Motorcycle Safety Awareness Month 2015In recognition of May as Motorcycle Safety Awareness Month, we would like to reach out to motorists and motorcyclists alike, encouraging them to “share the road” in order to reduce motorcycle deaths and injuries. Motorcycles are among the smallest and most vulnerable vehicles on the road, putting riders at greater risk of death and serious injury in a crash. In fact, according to the Department of Transportation’s National Highway Traffic Safety Administration (NHTSA), motorcyclists are 30 times more likely than occupants of cars to die in a crash, and 5 times more likely to be injured.
The latest statistics from NHTSA display this tragedy in stark numbers. Up until 2013, motorcycle deaths increased every year over 16 years, except in 2009, which saw a decline. In 2013, 4,668 motorcyclists died on America’s roads, accounting for 14 percent of total highway deaths despite motorcycle registrations representing only about 3 percent of all vehicles in the country. That’s 4,668 too many deaths that we can help prevent. Locally, in the San Fernando Valley, there were 361 motorcycle collisions in 2014, while 15 were fatalities. During 2013 there were 200 motorcycle collisions, while 8 were fatalities.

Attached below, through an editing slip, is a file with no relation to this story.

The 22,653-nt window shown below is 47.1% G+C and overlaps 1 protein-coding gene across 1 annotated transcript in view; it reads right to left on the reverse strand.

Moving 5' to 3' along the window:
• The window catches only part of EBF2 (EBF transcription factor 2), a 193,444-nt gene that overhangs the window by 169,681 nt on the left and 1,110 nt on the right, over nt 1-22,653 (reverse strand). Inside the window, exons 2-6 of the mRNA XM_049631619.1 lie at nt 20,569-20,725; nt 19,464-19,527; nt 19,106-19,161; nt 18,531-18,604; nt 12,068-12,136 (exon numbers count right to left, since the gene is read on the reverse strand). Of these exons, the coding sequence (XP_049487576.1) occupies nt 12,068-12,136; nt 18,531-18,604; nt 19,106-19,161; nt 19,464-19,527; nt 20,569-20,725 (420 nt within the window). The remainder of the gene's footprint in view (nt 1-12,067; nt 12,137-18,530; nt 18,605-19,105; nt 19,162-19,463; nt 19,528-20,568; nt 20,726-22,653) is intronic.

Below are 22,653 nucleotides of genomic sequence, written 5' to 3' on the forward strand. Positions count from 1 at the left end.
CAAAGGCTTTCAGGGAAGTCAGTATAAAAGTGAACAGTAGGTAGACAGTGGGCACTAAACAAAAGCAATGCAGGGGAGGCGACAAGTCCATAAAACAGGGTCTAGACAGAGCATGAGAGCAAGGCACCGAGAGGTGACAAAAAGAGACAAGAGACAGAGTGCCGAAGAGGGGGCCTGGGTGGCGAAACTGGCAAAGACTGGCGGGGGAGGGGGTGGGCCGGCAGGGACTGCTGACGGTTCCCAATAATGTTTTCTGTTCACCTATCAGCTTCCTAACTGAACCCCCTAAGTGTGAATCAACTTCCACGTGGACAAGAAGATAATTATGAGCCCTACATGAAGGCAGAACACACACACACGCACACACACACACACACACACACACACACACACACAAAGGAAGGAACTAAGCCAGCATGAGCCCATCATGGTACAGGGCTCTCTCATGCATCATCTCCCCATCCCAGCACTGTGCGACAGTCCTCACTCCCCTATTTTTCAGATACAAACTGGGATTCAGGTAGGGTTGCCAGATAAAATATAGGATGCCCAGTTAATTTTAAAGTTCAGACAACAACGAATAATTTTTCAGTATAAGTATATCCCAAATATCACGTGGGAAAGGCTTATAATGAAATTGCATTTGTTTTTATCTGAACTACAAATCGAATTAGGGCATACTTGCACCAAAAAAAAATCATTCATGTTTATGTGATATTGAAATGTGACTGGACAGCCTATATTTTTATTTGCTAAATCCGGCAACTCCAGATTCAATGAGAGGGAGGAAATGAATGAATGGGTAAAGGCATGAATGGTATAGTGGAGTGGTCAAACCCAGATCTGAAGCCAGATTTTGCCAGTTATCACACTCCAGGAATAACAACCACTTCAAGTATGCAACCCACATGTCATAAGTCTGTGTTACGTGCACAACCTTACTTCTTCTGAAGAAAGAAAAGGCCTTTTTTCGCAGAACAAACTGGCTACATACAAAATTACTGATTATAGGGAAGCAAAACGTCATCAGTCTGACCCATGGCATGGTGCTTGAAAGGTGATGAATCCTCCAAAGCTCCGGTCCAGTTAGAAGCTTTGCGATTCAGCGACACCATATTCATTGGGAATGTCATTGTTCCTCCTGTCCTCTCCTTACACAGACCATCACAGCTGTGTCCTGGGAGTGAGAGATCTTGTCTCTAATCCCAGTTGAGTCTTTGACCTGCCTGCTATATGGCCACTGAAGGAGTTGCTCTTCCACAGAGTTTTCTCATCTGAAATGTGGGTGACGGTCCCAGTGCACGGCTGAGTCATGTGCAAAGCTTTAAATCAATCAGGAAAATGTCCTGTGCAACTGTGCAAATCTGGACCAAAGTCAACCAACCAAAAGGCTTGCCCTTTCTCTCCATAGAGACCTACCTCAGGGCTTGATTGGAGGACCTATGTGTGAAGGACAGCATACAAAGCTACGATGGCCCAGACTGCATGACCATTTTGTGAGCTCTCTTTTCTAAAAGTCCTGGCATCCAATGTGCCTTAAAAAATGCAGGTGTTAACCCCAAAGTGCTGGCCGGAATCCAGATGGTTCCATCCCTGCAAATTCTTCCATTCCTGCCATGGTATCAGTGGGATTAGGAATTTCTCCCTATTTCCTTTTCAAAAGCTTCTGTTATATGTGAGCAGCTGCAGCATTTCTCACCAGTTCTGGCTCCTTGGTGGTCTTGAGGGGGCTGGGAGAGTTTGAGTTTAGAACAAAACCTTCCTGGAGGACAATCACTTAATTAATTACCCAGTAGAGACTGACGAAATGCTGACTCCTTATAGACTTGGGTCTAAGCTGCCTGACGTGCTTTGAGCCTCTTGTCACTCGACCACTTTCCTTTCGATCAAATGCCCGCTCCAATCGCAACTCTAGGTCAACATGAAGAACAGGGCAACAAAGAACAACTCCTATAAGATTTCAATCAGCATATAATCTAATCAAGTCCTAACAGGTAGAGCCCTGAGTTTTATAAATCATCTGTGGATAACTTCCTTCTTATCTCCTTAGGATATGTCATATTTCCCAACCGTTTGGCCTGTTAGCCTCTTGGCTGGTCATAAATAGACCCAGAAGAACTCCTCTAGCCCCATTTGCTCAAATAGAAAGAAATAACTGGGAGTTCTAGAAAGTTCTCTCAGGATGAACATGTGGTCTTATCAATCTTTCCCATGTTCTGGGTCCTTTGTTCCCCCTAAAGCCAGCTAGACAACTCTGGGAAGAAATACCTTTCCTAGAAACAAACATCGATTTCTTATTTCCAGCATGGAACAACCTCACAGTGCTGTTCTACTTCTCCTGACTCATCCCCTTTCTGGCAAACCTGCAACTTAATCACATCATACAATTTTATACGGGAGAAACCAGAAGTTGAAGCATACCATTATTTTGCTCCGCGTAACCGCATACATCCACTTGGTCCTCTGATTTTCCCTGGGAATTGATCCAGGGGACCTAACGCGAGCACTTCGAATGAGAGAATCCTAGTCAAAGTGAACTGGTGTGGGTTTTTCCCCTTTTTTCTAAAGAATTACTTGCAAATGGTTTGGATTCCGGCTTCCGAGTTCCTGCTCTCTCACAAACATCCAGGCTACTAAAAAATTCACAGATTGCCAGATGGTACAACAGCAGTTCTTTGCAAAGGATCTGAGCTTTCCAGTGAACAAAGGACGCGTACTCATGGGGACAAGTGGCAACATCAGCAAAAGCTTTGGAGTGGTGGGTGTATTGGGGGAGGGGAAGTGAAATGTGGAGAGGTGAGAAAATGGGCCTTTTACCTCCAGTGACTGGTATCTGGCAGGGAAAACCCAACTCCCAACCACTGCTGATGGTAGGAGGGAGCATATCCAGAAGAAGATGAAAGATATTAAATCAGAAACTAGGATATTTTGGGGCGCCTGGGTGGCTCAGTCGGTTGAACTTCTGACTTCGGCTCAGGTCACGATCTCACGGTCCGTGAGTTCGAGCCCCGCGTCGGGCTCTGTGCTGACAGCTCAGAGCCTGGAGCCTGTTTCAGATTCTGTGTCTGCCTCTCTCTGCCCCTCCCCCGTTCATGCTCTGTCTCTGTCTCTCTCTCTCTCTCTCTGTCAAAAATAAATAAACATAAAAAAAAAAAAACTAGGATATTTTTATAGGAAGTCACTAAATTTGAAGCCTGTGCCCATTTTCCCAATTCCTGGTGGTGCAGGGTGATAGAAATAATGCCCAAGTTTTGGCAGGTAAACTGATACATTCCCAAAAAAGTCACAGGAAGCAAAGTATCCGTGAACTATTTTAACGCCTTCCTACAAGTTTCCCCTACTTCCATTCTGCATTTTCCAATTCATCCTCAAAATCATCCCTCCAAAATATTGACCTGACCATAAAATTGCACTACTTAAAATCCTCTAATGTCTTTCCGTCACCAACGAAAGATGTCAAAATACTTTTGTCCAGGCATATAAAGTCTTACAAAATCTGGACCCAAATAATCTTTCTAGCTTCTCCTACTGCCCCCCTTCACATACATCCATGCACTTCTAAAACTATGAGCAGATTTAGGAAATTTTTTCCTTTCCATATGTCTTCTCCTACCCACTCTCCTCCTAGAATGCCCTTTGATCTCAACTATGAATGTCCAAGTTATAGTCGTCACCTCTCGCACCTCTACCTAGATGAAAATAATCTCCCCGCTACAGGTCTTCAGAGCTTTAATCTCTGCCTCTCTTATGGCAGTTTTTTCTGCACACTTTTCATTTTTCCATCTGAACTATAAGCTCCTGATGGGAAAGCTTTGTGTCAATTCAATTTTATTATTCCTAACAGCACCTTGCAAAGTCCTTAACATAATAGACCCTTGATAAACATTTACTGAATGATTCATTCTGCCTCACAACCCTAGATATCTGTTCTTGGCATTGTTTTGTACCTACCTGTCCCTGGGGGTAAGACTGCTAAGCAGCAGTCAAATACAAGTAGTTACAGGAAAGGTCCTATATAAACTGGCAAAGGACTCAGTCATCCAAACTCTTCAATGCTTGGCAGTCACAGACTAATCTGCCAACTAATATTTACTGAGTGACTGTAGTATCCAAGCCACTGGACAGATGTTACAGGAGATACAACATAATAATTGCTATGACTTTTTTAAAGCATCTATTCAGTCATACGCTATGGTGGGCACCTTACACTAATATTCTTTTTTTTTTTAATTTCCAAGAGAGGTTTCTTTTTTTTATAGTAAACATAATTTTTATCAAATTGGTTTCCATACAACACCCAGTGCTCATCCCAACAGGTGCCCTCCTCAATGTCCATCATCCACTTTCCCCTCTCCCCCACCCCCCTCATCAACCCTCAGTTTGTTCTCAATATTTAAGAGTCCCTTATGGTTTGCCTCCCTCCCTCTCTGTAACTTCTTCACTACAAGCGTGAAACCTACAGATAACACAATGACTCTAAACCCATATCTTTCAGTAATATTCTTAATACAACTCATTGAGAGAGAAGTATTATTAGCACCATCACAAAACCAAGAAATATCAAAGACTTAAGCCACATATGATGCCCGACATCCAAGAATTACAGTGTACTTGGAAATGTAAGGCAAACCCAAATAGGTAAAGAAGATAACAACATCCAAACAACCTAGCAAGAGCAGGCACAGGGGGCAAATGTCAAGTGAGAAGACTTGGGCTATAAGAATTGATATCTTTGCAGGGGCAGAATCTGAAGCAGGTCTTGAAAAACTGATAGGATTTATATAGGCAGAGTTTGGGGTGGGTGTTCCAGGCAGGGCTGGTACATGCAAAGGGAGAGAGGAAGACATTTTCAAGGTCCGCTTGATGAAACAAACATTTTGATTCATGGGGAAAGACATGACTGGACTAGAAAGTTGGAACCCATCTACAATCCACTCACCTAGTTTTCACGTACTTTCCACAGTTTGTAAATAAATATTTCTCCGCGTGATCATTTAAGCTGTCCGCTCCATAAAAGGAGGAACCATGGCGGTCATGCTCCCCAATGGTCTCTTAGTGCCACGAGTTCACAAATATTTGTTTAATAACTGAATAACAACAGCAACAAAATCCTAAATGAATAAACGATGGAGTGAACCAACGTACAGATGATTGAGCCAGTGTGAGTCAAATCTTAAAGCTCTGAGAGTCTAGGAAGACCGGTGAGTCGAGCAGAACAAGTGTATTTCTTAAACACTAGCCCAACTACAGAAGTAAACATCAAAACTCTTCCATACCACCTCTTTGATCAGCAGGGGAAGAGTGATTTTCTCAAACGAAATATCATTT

One way we can decrease the number of fatalities and make the roads safer is if we work together, motorists and motorcyclists alike. Adhering to the following rules could improve highway safety for everyone.
- Signal all lane changes and turns, and constantly check mirrors and blind spots before proceeding;
- Be fully focused on the task of driving and in control of their vehicles at all times; and
- Never drive impaired by alcohol or drugs.
- Obey all traffic laws and be properly licensed;
- Wear a DOT-compliant helmet and use reflective tape and gear to be more visible. NHTSA estimates helmets saved the lives of 1,699 motorcyclists in 2012; and
- Never ride while impaired or distracted.